5 Interesting Facts About Herpes

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5 Interesting Facts About Herpes

Herpes is an interesting infection because it has a certain stigma attached to it. Many people get cold sores on their lips and this is an active infection. There is no shame attached to this infection, but genital herpes, which is just a cold sore that is located in a different place on the body, has a negative connotation to it. People cannot predict when their herpes infection will become contagious and it can occur in anyone, no matter what their background may be. These interesting facts about herpes might help to dispel some additional myths about this virus.

1. HSV-1 Is More Dangerous Than You Think

The cold sores that you may get on your lips might seem mild, and in most cases it is, but this version of the herpes virus can also lead to severe health complications. It has been known to have spontaneous outbreaks in the eye and can lead to blindness. HSV-1 has also been known to spontaneously infect the brain and cause encephalitis. It can also infect fingers, the chest, and other areas of the face.

2. It Has Many Disguises

About 60% of the people who are carrying the herpes virus have symptoms that don’t fit into the classic symptom profile, so they don’t recognize that they have an infection of the virus. Another 20% of people who have active herpes infections, including genital herpes, don’t display any signs or symptoms whatsoever. This means that only 2 out of 10 people who have an active herpes infection are actually aware of this fact.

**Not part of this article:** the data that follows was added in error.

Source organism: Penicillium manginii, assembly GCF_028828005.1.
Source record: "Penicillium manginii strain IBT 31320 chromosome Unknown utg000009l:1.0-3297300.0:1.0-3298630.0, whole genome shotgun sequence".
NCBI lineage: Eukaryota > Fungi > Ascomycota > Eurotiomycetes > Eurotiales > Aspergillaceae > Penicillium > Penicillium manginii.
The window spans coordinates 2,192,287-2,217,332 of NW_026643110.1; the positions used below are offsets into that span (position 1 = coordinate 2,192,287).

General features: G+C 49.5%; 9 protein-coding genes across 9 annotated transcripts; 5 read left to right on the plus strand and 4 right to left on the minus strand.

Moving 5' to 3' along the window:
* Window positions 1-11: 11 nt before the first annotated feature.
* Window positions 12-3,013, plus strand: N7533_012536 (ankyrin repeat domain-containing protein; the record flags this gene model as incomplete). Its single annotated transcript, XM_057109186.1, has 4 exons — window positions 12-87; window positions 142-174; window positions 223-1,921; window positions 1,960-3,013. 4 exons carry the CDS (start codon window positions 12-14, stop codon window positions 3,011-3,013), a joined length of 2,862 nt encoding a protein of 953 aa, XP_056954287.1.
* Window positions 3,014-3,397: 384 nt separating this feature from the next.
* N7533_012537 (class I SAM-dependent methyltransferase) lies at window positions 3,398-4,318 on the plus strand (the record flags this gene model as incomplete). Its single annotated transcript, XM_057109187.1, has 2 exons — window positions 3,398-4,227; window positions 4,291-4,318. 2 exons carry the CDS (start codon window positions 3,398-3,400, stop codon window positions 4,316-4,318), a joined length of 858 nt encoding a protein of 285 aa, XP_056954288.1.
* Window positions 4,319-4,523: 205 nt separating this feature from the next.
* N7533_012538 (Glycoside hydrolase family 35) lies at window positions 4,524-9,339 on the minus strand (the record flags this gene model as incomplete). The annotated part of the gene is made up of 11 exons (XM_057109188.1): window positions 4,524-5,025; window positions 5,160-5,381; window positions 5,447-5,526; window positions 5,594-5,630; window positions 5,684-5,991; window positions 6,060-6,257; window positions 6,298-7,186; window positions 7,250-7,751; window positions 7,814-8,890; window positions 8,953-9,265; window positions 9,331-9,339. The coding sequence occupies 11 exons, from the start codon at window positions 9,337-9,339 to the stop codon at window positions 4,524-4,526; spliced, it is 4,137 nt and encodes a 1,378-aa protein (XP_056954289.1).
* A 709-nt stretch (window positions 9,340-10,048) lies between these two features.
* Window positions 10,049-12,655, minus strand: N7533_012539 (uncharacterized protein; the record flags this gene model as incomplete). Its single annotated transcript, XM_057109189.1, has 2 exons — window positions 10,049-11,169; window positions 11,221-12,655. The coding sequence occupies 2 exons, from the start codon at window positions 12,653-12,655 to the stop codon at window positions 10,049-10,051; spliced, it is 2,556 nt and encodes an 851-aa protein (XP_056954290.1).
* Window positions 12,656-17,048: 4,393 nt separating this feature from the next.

3. It Doesn’t Affect Fertility

Herpes is not going to stop someone from getting pregnant and men can still contribute to a pregnancy with an active infection. Herpes does not affect a person’s fertility whatsoever. Infants can become infected with the virus, however, if the mother has an active infection at the time of birth. If you have a history of herpes infections and an active infection is displayed at the time of labor, many doctors today will recommend a C-Section to avoid transmitting the virus to the child.

4. Herpes Doesn’t Penetrate the Skin

You’re not going to get a herpes infection by sitting on a public toilet. The virus is actually very fragile and doesn’t have much of a life when it comes off of a person. It dries out when it is exposed to air. For a skin to skin transmission, someone with an active sore would need to have surface contact to drop the virus and then another person with an open wound would need to place that wound at the same location where the virus was left on a surface.

5. It Doesn’t Have to Be Active

In a recent study, 70% of the people who have an infection of HSV-1 or HSV-2 got the virus from someone who didn’t have an active infection. The virus can spread even when someone isn’t experiencing an outbreak. This is why practicing safe sex when not in a monogamous long-term relationship is important, but it isn’t a guarantee. Condoms aren’t 100% effective in preventing the transmission of herpes because they may not cover all of the areas where the virus might be present.